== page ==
From the desk of Mrs Meikle - Headmistress
Term 2, with all that it brings, is already in full swing. On the academic front it has been a busy 2 weeks with not only the normal classwork and homework loads that accompany the start of a new term, but with the Life Sciences’ and Business Studies’ excursions to Wits and the CCMA respectively, the writing of the second round of isiZulu and Maths Olympiad second rounds and the Grade 9 and 11 Career’s Day thrown into the mix. Parents and pupils will also have received emails outlining the assessment dates and the subject assessment weightings for each grade – new initiatives undertaken by Mr Ruiz Mesa as he steps up formally into his position of Deputy Head of Academics.
The winter sport and cultural programmes are also keeping staff, pupils and parents busy. The first weekend of the second term saw our hockey and rugby teams taking a clean sweep of victories at Redhill, with our netball teams competing exceptionally well at District Champs at St Andrew’s. In addition, our senior debaters competed in their first championship round of the SACEE league last Saturday and final rehearsals were held all week in preparation for the FEDA performance of “Limbo” this past Friday evening.
I am currently conducting placement interviews with applicants from outside of the Kyalami Schools Group for Grade 8 2020. It is reassuring to note that the College has a stellar reputation in our community and that the institution is held in high regard by those seeking high school places in our area. In this regard, I was humbled to have one particular parent share with me the feeling he got when he first set foot on the campus on Open Day earlier in the year. He said his first impression of the College was one of “feeling like I was home”. He was awed by the fact that our pupils stood up and greeted him as he walked past, that they stood aside for him to pass on the corridors and that they offered to assist without hesitation or embarrassment. He explained that he was schooled in a small town in KZN, where manners and decency were high priorities and said that this was the first high school he had visited in Johannesburg where our pupils clearly understood and modelled those values. It is rare these days for anyone to say that about teenagers. At that moment I realised that I was more proud of who our pupils are than what our pupils can do.
In keeping with these values, I encourage our parents to also remain positive in their support of our College teams, especially in our highly competitive winter sports programme. Please remember that each player in the team, not just your son/daughter, needs positive support and encouragement from the side of the field. Passing negative comments about the mistakes of your child’s teammates is not helpful to anyone. I also discourage you from denigrating the behaviour or skill of the opposition players. Most importantly, I ask that you refrain from shouting challenges and remarks at the referee or umpire while the match is in progress, or indeed after the match has finished. It is difficult enough to teach our players to play with respect for the rules and the referee’s decisions without our supporters modelling the exact opposite on the sidelines. There will be bad calls in every match and dealing with these without losing focus is an essential life-skill which every pupil must learn.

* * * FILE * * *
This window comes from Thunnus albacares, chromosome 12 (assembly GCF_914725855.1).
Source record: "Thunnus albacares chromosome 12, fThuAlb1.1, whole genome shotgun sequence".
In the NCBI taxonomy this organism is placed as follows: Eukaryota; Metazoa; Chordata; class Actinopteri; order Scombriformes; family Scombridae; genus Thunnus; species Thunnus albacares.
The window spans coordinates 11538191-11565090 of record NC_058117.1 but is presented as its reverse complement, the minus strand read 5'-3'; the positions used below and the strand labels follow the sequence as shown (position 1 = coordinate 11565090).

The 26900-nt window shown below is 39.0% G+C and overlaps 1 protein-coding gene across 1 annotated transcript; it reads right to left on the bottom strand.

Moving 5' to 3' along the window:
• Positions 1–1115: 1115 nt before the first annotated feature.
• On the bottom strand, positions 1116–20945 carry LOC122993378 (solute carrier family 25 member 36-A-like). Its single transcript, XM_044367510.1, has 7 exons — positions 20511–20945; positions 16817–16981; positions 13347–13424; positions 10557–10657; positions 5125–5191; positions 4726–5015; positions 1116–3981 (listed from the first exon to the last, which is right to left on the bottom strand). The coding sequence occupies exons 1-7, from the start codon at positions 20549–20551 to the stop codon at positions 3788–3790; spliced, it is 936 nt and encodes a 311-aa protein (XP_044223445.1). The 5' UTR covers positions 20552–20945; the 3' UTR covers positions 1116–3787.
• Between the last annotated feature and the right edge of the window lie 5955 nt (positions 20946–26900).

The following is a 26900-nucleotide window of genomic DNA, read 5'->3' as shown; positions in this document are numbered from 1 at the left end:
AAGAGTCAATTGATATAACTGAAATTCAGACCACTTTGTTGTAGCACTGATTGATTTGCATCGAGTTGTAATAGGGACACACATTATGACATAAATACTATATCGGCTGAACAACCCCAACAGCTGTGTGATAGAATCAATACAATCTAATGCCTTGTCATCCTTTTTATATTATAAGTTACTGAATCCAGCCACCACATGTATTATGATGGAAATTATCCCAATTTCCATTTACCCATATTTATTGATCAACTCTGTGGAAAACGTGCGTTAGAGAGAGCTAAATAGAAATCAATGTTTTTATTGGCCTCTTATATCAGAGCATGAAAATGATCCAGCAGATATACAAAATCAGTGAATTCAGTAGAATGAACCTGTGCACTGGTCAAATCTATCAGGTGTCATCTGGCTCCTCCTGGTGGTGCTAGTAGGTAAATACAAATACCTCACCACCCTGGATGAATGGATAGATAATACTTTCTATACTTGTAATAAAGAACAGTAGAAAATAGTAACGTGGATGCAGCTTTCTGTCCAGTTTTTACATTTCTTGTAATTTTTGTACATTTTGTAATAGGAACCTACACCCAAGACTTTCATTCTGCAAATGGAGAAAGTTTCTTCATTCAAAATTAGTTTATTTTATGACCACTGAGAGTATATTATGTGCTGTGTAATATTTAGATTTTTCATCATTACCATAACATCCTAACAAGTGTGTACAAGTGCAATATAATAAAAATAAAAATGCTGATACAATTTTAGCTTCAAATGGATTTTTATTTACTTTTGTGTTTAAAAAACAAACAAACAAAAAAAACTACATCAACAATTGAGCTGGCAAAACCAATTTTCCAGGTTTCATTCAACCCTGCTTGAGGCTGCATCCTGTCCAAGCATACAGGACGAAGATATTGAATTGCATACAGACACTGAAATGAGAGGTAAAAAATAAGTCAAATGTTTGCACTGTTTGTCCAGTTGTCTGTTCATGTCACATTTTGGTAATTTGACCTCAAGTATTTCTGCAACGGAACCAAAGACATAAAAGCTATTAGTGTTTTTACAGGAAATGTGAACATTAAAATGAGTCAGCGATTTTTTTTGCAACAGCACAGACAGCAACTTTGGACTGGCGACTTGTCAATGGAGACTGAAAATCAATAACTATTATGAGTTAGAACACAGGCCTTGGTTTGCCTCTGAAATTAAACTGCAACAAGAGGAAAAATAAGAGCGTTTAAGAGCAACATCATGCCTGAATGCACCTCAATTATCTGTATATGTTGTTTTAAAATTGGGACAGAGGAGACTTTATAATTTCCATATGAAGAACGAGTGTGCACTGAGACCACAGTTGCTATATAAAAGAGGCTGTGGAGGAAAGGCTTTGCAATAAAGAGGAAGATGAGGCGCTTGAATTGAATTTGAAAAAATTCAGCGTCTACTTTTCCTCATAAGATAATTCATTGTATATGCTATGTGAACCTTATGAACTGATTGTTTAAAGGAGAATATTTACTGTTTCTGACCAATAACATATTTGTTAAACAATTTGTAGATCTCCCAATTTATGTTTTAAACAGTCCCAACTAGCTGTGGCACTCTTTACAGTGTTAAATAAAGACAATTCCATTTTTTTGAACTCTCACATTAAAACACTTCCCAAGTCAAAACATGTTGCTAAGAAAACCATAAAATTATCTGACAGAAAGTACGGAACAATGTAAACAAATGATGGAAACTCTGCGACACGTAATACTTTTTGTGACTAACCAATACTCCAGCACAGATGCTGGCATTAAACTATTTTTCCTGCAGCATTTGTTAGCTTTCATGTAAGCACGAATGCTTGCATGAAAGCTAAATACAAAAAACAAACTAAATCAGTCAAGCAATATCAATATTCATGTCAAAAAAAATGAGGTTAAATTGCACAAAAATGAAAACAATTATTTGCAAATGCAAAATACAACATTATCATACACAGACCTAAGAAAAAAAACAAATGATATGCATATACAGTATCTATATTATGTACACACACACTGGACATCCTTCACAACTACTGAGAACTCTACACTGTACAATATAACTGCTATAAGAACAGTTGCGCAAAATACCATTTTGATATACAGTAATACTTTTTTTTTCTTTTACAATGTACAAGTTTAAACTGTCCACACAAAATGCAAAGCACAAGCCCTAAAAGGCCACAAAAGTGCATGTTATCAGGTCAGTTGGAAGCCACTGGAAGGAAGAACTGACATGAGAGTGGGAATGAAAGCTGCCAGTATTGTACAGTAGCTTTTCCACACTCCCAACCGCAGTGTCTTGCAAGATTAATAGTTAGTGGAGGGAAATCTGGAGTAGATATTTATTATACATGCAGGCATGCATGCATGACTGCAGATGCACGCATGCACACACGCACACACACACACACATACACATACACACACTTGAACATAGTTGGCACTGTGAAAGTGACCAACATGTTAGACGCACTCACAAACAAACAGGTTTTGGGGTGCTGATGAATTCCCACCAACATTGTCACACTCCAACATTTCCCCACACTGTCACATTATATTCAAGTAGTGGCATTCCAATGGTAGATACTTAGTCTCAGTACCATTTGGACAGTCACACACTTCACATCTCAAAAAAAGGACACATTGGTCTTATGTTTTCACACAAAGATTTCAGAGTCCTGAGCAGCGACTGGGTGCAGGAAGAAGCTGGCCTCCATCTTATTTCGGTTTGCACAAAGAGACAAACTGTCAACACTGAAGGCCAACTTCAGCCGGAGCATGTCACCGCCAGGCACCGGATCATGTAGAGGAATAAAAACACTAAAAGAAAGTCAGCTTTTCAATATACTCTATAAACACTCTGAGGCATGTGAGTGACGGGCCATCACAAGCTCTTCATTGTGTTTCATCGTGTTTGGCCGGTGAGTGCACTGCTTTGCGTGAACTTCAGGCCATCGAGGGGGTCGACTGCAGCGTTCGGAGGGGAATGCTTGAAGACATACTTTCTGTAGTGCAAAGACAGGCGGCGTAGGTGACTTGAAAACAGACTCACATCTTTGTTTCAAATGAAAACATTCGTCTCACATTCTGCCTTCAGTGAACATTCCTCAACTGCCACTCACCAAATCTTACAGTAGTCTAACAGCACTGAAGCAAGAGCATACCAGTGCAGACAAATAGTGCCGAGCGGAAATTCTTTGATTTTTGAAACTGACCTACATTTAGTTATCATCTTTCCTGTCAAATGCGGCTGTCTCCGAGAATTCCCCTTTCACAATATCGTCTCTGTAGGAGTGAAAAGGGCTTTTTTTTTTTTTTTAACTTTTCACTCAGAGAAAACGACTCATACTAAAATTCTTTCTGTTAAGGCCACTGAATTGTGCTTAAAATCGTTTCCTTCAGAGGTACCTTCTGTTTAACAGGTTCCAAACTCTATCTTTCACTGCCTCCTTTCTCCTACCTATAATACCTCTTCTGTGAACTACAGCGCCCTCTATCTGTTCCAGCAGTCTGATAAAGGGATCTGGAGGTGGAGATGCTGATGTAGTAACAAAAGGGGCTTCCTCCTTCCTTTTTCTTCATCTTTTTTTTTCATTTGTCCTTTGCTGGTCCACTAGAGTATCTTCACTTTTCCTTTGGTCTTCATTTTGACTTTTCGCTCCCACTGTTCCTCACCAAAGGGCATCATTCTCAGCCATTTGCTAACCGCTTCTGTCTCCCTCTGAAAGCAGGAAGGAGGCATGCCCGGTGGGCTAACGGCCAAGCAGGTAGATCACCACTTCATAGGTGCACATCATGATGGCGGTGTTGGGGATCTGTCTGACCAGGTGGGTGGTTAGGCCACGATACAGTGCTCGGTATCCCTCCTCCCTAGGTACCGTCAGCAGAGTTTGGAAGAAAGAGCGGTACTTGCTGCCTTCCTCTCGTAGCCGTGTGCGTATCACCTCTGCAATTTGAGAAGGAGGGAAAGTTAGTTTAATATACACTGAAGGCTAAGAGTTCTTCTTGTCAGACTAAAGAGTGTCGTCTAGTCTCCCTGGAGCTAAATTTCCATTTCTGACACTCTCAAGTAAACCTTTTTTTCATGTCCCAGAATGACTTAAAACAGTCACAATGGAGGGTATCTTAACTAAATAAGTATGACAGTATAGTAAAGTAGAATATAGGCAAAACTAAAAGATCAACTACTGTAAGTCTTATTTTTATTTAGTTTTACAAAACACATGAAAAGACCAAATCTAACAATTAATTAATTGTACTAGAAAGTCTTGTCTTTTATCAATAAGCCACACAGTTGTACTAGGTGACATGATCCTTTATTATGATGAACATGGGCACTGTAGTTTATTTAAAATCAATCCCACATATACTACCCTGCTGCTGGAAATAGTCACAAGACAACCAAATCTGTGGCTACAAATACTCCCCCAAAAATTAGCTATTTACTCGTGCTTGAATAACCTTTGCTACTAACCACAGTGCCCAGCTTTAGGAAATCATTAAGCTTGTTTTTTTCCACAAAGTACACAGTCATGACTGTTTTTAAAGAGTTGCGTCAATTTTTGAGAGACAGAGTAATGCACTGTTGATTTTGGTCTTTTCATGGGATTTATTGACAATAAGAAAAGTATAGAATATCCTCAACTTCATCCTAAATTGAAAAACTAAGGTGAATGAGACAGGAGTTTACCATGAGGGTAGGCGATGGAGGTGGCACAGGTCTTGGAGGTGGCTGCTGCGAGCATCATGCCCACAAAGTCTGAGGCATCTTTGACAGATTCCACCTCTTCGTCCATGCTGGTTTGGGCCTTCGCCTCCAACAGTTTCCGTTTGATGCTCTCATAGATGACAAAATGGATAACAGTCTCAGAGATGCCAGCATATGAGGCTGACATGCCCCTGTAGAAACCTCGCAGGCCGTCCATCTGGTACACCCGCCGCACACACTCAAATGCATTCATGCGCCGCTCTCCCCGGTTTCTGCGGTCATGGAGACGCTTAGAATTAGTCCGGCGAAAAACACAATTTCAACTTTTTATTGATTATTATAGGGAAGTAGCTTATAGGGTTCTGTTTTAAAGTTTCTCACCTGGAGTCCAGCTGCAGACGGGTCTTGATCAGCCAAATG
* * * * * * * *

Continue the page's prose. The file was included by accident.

Watching our 1st Hockey Boys compete in the A section of the Aitken tournament this weekend certainly reinforced for me the importance of good sportsmanship and focused play. I am extremely proud of the achievements of our hockey boys over the past 5 years. Playing against the cream of the sporting schools in Gauteng has challenged them in new ways and they have stepped up to the plate beautifully.
Despite their well established sporting prowess, enormous strength and depth of the established boys-only schools, who are our main competitors in the A Section, our teams have once again pulled off numerous convincing victories. Winning at this level was never going to come easy, especially against the likes of St John’s, St Stithian’s, St Benedict's, Parktown, Jeppe and KES. Our boys have had to improve their skills and their tenacity and have also had to learn to deal graciously with defeat along the way.
Last year, well behind to Jeppe in the Aitken final, our First XI visibly dropped their heads and it was clear to all present that they had lost their belief. This year, the final was a different story altogether. Behind by 2 by the middle of the second chukka, the boys dug deep and fought back to 2-3 by the end of the third. Still behind, the final chukka was a remarkable display of skill, courage, tenacity and determination - right up to the final whistle. Although the scoreline did not change, what did was the belief of every spectator in the stadium that Beaulieu could do it, and that they were worthy and deserving of being winners on the day. Our boys left everything on the field, showing true spirit and unfailing commitment to representing their school. I could not be prouder of their efforts, even though they did not secure a win. They say “you are only beaten when you stop fighting back” That being true, our hockey boys walk away unbeaten in my mind, whatever the score.
Mrs Danielle Meikle
Read the full Beaulieu College 17 May 2019 Newsletter (PDF)